Points that satisfy this change in the slope’s sign will be considered corner candidates. At the end of the corner detection process, a pruning occurs to discard points that are very close to each other. Once we have these corner points, the polylines can be immediately seen as the connection between two consecutive corners.

Curvatures also naturally trigger this change in the slope’s sign. We do however need to distinguish between an intentional curvature and a non-intentional one caused by drawings which inherently have lines with varying degrees of curvature attributed to hand made drawings with the get_pencil_curve tool. This is solved by fixing a derivative threshold that discards very small variations.

When the polyline-based design is ready, we can run the triangulation tool as in (2) to obtain our resulting shapes.

In the pictures below, we have collected the results from our algorithm which generated triangulated polyline versions of shapes created by users. The results are not perfect due to many irregularities in the original drawing. These irregularities stem from the low quality of the drawings when using a mouse instead of an actual pen.

A queen, a spade, a heart and a diamond before and after triangulation.

Some interesting observations can be made from the results of the heart and spade shapes: the algorithm converts their curved lines into two straight lines which meet at a point that showcases corner properties which validates that strong curvatures are properly considered and the inevitable ones are discarded.

And with that, we can finally say that we have our own “artsy” playing cards design or maybe this could already be Mathworks’ design in a parallel universe!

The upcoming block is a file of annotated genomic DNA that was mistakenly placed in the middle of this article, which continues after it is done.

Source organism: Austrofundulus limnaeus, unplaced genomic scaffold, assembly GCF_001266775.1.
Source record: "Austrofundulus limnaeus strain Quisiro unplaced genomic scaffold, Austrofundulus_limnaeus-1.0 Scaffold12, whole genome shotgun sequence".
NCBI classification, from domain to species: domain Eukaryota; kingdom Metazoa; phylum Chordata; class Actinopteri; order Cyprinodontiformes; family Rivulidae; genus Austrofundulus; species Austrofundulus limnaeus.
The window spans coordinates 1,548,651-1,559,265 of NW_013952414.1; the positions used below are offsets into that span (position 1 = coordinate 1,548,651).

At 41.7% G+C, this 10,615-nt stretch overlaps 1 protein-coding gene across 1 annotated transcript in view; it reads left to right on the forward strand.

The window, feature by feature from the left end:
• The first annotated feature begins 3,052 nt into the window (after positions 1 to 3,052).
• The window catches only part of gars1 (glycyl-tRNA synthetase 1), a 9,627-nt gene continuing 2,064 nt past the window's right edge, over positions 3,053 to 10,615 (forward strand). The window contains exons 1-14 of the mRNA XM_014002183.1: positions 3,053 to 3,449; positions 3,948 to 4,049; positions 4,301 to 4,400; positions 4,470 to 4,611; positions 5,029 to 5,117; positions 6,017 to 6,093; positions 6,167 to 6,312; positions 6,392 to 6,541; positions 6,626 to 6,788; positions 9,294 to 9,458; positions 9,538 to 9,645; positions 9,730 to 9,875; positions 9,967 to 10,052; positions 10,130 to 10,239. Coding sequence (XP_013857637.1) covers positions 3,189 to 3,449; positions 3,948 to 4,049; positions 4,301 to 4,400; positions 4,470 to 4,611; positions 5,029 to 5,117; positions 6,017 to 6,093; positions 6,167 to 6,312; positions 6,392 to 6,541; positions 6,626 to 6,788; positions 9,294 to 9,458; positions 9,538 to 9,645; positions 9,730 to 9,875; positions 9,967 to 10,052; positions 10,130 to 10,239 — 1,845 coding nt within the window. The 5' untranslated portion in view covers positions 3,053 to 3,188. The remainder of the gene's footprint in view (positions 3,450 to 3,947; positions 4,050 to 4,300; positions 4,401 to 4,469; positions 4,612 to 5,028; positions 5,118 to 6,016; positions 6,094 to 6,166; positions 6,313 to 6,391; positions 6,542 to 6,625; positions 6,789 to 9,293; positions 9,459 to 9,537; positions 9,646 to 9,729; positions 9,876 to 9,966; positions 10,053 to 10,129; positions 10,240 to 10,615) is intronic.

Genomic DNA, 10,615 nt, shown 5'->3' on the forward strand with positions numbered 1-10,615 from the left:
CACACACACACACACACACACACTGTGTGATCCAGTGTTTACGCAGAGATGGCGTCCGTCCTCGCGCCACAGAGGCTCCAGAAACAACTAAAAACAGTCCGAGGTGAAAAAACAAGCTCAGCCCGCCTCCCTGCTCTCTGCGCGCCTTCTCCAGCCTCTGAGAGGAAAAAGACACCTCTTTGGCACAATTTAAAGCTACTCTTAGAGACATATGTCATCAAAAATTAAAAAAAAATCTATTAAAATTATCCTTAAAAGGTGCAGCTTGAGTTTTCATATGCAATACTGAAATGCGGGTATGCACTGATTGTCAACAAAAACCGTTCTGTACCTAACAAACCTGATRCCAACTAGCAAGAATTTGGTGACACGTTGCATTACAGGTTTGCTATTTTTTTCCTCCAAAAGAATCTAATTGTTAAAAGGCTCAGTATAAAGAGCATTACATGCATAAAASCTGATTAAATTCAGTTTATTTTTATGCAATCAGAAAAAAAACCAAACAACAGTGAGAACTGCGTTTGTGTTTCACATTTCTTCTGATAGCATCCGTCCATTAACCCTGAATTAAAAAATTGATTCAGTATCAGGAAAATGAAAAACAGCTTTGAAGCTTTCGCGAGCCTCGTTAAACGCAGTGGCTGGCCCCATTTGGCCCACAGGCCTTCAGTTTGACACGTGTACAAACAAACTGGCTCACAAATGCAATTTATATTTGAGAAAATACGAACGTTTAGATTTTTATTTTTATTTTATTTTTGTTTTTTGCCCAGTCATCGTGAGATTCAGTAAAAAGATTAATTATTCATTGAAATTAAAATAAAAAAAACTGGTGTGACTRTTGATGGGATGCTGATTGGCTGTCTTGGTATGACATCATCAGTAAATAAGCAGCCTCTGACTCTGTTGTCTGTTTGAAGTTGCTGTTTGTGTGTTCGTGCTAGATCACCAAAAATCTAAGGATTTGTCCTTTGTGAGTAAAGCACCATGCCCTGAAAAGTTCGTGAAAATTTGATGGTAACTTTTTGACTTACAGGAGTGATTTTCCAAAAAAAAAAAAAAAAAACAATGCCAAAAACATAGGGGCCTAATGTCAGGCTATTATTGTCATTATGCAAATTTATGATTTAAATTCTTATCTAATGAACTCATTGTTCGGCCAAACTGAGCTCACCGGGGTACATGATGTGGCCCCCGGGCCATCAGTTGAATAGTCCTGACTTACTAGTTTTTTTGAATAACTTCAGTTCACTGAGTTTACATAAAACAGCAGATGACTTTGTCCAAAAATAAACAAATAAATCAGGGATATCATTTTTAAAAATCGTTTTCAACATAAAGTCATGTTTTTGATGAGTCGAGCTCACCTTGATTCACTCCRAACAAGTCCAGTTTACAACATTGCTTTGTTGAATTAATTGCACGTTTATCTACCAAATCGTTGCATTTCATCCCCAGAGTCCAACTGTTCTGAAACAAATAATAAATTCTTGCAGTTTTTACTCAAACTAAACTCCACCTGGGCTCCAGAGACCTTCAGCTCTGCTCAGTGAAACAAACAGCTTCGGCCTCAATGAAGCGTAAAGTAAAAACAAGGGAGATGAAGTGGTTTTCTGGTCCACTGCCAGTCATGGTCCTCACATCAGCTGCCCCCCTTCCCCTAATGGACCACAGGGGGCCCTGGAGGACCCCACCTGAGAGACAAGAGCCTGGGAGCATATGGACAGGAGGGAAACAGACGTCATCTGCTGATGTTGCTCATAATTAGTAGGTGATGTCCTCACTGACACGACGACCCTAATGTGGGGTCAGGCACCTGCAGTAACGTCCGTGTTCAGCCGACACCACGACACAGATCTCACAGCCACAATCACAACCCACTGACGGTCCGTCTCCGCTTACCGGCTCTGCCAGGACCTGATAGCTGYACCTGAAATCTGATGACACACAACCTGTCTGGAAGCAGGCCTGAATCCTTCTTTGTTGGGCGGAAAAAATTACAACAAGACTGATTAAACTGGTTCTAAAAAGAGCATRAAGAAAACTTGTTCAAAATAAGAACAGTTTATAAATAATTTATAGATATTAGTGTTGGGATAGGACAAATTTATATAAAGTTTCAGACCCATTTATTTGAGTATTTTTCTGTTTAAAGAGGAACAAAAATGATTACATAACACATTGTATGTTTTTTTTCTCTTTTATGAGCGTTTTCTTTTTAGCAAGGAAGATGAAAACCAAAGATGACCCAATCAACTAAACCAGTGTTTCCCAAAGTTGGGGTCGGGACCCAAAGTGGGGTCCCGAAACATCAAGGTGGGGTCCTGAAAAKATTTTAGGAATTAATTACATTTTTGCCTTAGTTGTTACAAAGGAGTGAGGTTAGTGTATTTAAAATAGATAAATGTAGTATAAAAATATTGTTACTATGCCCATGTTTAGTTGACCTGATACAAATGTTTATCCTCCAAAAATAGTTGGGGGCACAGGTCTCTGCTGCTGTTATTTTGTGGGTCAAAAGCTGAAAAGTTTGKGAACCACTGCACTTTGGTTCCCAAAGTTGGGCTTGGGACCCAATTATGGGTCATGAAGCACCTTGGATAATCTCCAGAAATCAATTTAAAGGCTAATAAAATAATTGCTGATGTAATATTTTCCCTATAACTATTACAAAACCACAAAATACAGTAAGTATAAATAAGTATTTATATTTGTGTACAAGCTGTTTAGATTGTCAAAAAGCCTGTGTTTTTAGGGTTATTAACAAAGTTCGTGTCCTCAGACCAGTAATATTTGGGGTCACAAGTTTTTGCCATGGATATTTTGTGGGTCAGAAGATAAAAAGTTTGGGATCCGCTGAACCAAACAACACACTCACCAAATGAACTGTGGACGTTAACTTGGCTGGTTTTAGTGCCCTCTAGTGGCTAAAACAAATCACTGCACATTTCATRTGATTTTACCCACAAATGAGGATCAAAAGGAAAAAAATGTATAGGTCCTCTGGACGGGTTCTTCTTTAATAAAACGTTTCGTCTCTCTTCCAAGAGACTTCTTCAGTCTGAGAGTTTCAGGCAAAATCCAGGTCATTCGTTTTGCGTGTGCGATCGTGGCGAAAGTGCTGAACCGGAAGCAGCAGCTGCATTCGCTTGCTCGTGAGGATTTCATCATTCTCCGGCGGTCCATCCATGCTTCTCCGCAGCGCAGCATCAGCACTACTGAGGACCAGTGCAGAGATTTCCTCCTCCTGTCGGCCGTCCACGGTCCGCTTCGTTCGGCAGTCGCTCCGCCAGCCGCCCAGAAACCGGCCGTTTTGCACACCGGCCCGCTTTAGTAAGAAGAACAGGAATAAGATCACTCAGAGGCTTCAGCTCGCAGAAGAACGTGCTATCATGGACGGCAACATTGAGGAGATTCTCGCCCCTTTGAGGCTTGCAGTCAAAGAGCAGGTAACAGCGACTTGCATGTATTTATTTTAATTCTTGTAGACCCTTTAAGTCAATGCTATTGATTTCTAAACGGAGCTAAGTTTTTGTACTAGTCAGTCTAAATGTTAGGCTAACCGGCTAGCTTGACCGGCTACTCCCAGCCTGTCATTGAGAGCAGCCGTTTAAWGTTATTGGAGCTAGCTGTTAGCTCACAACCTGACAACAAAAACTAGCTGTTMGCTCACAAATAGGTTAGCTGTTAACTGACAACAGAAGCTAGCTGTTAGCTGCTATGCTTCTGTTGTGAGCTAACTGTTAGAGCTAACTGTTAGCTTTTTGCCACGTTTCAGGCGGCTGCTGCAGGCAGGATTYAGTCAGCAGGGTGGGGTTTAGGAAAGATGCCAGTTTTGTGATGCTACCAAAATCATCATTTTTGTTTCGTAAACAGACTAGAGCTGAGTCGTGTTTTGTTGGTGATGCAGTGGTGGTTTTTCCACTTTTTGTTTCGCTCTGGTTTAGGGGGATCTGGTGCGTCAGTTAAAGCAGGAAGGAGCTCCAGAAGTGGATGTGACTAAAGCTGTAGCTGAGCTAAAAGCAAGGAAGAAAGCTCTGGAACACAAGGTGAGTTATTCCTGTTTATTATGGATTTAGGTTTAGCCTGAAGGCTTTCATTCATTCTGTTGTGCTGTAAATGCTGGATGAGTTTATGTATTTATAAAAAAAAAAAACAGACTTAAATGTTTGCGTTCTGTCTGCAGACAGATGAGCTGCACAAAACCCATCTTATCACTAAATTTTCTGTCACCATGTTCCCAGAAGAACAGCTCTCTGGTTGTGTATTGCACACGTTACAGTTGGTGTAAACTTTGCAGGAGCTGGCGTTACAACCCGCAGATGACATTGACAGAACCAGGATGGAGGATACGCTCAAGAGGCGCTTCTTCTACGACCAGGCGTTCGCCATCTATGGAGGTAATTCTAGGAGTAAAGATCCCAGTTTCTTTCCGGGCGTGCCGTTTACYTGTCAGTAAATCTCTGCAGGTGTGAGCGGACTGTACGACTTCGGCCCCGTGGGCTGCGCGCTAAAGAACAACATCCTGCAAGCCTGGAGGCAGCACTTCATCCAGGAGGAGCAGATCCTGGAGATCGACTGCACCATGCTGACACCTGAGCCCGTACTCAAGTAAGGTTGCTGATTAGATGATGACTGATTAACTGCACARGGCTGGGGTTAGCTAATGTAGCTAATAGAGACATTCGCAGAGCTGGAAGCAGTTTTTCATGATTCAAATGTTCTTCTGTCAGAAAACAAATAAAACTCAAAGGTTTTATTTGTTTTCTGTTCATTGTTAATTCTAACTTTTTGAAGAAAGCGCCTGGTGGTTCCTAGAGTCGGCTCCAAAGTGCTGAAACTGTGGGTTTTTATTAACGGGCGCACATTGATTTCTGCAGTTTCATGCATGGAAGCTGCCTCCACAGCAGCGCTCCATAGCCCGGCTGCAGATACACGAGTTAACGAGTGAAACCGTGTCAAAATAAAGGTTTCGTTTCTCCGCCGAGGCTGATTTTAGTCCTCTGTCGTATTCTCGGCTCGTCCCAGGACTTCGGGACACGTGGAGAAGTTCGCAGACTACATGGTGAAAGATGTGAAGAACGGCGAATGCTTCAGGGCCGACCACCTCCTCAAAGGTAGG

tutorial week

Fixing a bug in png2poly from gptoolbox

Many of the SGI fellows experienced an error using the png2poly function from the gptoolbox: when applied to the example picture, the function throws an indexing error and in some cases makes Matlab crash. So, I decided to investigate the code.

The function png2poly transforms a png image into closed polylines (polygons) and applies a Laplacian smoothing operation. I found out that this operation was returning degenerated polygons, which later in the code was crashing Matlab.

But first, how does Laplacian smoothing work?

I had never seen how a smoothing operation works, and I was surprised with how simple the idea of Laplacian smoothing is. It’s an iterative operation, and at each iteration the positions of the vertices are updated using local information, the position of neighbor vertices.

New position of vertices after one iteration (credit: Stanford CS 468).

\[p_i \gets p_i + \frac{(p_{i+1} – p_i)}{2} + \frac{(p_{i-1} – p_i)}{2}\]

In polylines, every vertex has 2 neighbors, apart from boundary vertices, to which the operation is not applied. For closed polylines, Laplacian smoothing converges to a single point after many iterations.